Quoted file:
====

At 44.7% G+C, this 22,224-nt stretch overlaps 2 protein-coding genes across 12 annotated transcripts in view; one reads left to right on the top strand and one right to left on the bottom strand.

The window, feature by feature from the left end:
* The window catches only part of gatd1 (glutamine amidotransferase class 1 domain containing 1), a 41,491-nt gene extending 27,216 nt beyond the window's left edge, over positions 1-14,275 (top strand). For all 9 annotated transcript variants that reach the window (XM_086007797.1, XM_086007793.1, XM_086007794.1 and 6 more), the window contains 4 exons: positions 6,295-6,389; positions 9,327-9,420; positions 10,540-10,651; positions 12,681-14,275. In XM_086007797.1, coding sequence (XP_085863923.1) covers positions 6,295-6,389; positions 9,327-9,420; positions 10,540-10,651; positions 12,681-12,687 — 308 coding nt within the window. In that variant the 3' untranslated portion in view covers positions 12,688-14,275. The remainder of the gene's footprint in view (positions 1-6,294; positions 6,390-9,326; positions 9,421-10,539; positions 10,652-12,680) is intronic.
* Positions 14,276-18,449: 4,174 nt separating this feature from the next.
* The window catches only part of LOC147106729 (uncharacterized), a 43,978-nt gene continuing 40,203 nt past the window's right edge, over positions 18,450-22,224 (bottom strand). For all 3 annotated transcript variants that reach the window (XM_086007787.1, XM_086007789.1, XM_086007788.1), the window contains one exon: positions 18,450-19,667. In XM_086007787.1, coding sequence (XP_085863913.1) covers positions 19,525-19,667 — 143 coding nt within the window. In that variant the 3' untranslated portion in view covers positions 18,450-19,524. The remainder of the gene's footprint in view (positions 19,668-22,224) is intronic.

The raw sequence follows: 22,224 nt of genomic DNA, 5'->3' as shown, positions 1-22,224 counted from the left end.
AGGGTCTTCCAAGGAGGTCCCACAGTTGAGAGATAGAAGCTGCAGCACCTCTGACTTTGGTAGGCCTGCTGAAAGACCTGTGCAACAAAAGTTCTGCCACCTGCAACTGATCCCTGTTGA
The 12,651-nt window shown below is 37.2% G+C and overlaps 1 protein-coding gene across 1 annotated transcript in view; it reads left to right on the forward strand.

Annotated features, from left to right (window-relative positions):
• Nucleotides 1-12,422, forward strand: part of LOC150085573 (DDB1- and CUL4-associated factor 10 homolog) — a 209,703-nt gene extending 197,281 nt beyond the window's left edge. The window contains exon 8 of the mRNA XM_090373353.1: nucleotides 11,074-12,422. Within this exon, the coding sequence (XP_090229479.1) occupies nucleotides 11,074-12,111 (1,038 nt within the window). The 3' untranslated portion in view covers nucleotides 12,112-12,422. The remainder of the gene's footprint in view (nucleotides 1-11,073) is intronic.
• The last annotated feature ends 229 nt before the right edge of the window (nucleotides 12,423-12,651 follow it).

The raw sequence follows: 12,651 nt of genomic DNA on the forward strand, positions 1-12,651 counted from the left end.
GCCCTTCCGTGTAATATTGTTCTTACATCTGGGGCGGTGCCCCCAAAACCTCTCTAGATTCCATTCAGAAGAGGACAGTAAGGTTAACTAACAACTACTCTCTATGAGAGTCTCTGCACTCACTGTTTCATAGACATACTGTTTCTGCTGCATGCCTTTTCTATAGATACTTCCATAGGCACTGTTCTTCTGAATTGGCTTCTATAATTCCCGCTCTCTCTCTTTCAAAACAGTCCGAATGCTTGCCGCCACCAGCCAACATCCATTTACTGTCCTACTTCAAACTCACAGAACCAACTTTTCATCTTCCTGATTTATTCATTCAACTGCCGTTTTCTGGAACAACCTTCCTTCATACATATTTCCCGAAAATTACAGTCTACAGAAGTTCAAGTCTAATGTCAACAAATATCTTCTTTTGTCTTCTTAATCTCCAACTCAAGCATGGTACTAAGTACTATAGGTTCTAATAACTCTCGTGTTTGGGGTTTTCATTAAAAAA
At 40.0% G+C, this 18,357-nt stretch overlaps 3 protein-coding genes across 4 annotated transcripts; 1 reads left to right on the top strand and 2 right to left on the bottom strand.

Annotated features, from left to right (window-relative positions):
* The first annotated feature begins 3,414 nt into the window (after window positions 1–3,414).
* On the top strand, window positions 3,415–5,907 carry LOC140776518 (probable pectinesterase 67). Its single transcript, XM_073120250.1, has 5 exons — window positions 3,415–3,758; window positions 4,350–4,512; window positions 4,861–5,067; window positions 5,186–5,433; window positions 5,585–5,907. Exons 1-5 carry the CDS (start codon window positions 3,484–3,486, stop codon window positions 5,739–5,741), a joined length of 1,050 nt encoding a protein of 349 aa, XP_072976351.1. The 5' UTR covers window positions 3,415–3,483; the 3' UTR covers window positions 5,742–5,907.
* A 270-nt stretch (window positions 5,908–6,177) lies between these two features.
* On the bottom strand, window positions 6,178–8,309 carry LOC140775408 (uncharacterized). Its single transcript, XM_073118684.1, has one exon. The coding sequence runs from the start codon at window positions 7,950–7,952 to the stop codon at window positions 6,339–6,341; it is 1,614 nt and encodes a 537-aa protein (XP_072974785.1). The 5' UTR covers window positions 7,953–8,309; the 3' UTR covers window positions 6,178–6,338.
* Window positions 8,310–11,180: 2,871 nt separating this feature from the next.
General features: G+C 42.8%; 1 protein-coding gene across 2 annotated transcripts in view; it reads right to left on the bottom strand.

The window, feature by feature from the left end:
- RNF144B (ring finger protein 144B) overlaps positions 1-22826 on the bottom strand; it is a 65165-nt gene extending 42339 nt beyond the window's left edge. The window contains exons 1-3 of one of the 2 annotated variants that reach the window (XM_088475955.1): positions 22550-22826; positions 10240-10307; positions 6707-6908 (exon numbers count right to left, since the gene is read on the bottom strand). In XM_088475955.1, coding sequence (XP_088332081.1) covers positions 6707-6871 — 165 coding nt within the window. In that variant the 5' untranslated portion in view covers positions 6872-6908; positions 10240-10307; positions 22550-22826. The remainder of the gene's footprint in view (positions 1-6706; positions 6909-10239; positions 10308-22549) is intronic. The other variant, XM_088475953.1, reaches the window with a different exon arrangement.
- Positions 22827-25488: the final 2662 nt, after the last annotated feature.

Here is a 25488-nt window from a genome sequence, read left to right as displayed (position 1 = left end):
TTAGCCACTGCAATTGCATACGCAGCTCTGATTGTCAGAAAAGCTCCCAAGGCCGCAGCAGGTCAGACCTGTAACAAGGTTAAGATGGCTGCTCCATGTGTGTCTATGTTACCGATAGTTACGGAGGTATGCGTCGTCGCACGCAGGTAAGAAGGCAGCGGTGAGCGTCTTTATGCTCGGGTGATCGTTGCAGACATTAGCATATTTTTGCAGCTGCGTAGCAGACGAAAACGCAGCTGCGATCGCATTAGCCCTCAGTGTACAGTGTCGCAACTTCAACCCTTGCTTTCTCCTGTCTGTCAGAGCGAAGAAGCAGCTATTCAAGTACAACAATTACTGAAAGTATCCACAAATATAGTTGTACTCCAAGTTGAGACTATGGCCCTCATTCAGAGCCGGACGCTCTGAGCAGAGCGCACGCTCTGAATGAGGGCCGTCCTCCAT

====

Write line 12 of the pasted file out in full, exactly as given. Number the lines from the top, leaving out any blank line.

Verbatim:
The raw sequence follows: 12,651 nt of genomic DNA on the forward strand, positions 1-12,651 counted from the left end.